Heel pain is most often caused by plantar fasciitis, a condition that is sometimes also called heel spur syndrome when a spur is present. Heel pain may also be due to other causes, such as a stress
fracture, tendonitis, arthritis, nerve irritation, or, rarely, a cyst. Because there are several potential causes, it is important to have heel pain properly diagnosed. A foot and ankle surgeon is
able to distinguish between all the possibilities and determine the underlying source of your heel pain. Plantar fasciitis is an inflammation of the band of tissue (the plantar fascia) that extends
from the heel to the toes. In this condition, the fascia first becomes irritated and then inflamed, resulting in heel pain.
he most common cause of heel pain is over pronation, this is when your foot rotates in too much as you walk. You really need to treat the underlying cause of the heel pain as soon as possible to
prevent any further damage to the plantar fascia. Excessive load on the foot from obesity is a major cause of plantar fasciitis. Which is why this condition is common in middle aged and over weight
adults. A sudden increase in weight, such as pregnancy can also lead to plantar fascitis. A sudden increase in walking or a sporting activity can also be a contributing factor. A classic example of
when this condition can develop is when a post man has returned to work after a period away from the job. Tight plantar fascia (this is often caused by tight calf muscles). Excessive flattening of
the arch on weight bearing i.e. flat feet. People with flat feet are more at risk of developing this condition. Biomechanical problems (walking abnormalities) is a major cause of plantar fasciitis.
Different types of arthritis can also lead to this condition, such as osteoarthritis and rheumatoid arthritis.
Depending on the specific form of heel pain, symptoms may vary. Pain stemming from plantar fasciitis or heel spurs is particularly acute following periods of rest, whether it is after getting out of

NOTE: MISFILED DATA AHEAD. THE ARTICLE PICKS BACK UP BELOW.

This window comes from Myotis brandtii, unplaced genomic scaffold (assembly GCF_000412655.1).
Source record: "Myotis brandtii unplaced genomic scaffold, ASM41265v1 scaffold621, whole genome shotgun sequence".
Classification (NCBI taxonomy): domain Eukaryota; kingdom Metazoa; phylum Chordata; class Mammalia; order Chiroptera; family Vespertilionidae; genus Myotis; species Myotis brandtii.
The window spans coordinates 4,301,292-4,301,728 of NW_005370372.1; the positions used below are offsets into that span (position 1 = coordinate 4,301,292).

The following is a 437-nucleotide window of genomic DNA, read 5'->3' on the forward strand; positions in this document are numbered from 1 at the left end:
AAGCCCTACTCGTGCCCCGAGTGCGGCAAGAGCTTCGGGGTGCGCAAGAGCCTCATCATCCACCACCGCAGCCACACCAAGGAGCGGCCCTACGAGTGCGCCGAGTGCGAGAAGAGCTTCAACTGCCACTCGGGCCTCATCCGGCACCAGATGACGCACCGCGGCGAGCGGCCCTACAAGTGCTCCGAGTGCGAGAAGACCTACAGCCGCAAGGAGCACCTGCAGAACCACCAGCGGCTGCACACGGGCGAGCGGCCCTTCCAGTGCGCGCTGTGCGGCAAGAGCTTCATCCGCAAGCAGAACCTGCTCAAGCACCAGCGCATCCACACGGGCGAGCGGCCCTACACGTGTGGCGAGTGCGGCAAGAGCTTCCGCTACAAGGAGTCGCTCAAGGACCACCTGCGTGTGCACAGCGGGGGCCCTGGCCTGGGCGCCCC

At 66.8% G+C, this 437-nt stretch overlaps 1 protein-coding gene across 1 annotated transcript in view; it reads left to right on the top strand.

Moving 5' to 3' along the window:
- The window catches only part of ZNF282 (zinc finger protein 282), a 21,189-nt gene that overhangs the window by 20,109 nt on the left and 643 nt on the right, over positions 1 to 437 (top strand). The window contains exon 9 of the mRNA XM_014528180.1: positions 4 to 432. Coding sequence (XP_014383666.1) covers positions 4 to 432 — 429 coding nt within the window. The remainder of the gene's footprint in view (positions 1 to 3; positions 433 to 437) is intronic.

bed in the morning, or getting up after a long period of sitting. In many cases, pain subsides during activity as injured tissue adjusts to damage, but can return again with prolonged activity or
when excessive pressure is applied to the affected area. Extended periods of activity and/or strain of the foot can increase pain and inflammation in the foot. In addition to pain, heel conditions
can also generate swelling, bruising, and redness. The foot may also be hot to the touch, experience tingling, or numbness depending on the condition.
In most cases, your GP or a podiatrist (a specialist in foot problems and foot care) should be able to diagnose the cause of your heel pain by asking about your symptoms and medical history,
examining your heel and foot.
Non Surgical Treatment
If pain and other symptoms of inflammation-redness, swelling, heat-persist, you should limit normal daily activities and contact our office, or another doctor of podiatric medicine. Your foot would
be examined, and an X-ray may be taken to rule out problems of the bone. Early treatment might involve oral or injectable anti-inflammatory medication, taping, padding, massage, stretching, exercise,
shoe recommendations, physiotherapy, over-the-counter shoe inserts or, if the condition is chronic and there is a biomechanical basis to the complaint, orthoses (or orthotic devices) may be used to